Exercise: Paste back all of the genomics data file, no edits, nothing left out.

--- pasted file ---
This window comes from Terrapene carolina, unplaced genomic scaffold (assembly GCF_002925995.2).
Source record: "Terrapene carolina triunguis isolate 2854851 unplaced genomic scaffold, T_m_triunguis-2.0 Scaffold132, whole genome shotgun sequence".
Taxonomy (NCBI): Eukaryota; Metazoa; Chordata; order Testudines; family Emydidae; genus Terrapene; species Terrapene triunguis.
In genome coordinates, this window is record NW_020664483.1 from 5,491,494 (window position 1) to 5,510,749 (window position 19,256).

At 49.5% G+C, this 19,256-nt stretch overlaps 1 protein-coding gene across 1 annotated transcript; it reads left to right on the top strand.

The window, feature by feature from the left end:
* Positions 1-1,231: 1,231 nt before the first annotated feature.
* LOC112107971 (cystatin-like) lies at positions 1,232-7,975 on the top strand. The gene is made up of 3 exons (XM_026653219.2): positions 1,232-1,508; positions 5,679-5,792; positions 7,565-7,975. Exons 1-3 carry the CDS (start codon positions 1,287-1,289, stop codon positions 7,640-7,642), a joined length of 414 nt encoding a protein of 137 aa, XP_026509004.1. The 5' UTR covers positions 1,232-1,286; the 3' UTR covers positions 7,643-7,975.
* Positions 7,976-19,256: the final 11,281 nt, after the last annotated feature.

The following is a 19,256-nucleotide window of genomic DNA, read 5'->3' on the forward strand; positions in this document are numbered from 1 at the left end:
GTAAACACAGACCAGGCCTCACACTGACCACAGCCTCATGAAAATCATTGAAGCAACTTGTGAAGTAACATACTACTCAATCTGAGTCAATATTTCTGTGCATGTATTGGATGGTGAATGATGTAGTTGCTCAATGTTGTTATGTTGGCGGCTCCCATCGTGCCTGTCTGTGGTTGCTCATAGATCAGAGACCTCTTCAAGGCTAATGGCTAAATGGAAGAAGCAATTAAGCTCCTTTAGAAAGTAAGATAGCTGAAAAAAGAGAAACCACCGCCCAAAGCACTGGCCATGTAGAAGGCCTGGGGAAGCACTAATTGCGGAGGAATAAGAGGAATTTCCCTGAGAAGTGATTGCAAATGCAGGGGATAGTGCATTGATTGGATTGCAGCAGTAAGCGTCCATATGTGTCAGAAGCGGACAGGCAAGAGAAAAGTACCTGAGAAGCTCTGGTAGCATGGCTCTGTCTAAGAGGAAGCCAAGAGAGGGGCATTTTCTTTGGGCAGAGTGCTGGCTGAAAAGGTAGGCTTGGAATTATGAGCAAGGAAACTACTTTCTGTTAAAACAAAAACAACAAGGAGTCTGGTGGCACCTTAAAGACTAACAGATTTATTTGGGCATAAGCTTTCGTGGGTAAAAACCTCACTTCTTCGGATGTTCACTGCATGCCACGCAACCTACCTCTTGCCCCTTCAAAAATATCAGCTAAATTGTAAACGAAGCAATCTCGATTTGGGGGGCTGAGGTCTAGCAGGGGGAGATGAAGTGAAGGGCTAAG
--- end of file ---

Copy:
This window comes from Terrapene carolina, unplaced genomic scaffold (assembly GCF_002925995.2).
Source record: "Terrapene carolina triunguis isolate 2854851 unplaced genomic scaffold, T_m_triunguis-2.0 Scaffold132, whole genome shotgun sequence".
Taxonomy (NCBI): Eukaryota; Metazoa; Chordata; order Testudines; family Emydidae; genus Terrapene; species Terrapene triunguis.
In genome coordinates, this window is record NW_020664483.1 from 5,491,494 (window position 1) to 5,510,749 (window position 19,256).

At 49.5% G+C, this 19,256-nt stretch overlaps 1 protein-coding gene across 1 annotated transcript; it reads left to right on the top strand.

The window, feature by feature from the left end:
* Positions 1-1,231: 1,231 nt before the first annotated feature.
* LOC112107971 (cystatin-like) lies at positions 1,232-7,975 on the top strand. The gene is made up of 3 exons (XM_026653219.2): positions 1,232-1,508; positions 5,679-5,792; positions 7,565-7,975. Exons 1-3 carry the CDS (start codon positions 1,287-1,289, stop codon positions 7,640-7,642), a joined length of 414 nt encoding a protein of 137 aa, XP_026509004.1. The 5' UTR covers positions 1,232-1,286; the 3' UTR covers positions 7,643-7,975.
* Positions 7,976-19,256: the final 11,281 nt, after the last annotated feature.

The following is a 19,256-nucleotide window of genomic DNA, read 5'->3' on the forward strand; positions in this document are numbered from 1 at the left end:
GTAAACACAGACCAGGCCTCACACTGACCACAGCCTCATGAAAATCATTGAAGCAACTTGTGAAGTAACATACTACTCAATCTGAGTCAATATTTCTGTGCATGTATTGGATGGTGAATGATGTAGTTGCTCAATGTTGTTATGTTGGCGGCTCCCATCGTGCCTGTCTGTGGTTGCTCATAGATCAGAGACCTCTTCAAGGCTAATGGCTAAATGGAAGAAGCAATTAAGCTCCTTTAGAAAGTAAGATAGCTGAAAAAAGAGAAACCACCGCCCAAAGCACTGGCCATGTAGAAGGCCTGGGGAAGCACTAATTGCGGAGGAATAAGAGGAATTTCCCTGAGAAGTGATTGCAAATGCAGGGGATAGTGCATTGATTGGATTGCAGCAGTAAGCGTCCATATGTGTCAGAAGCGGACAGGCAAGAGAAAAGTACCTGAGAAGCTCTGGTAGCATGGCTCTGTCTAAGAGGAAGCCAAGAGAGGGGCATTTTCTTTGGGCAGAGTGCTGGCTGAAAAGGTAGGCTTGGAATTATGAGCAAGGAAACTACTTTCTGTTAAAACAAAAACAACAAGGAGTCTGGTGGCACCTTAAAGACTAACAGATTTATTTGGGCATAAGCTTTCGTGGGTAAAAACCTCACTTCTTCGGATGTTCACTGCATGCCACGCAACCTACCTCTTGCCCCTTCAAAAATATCAGCTAAATTGTAAACGAAGCAATCTCGATTTGGGGGGCTGAGGTCTAGCAGGGGGAGATGAAGTGAAGGGCTAAG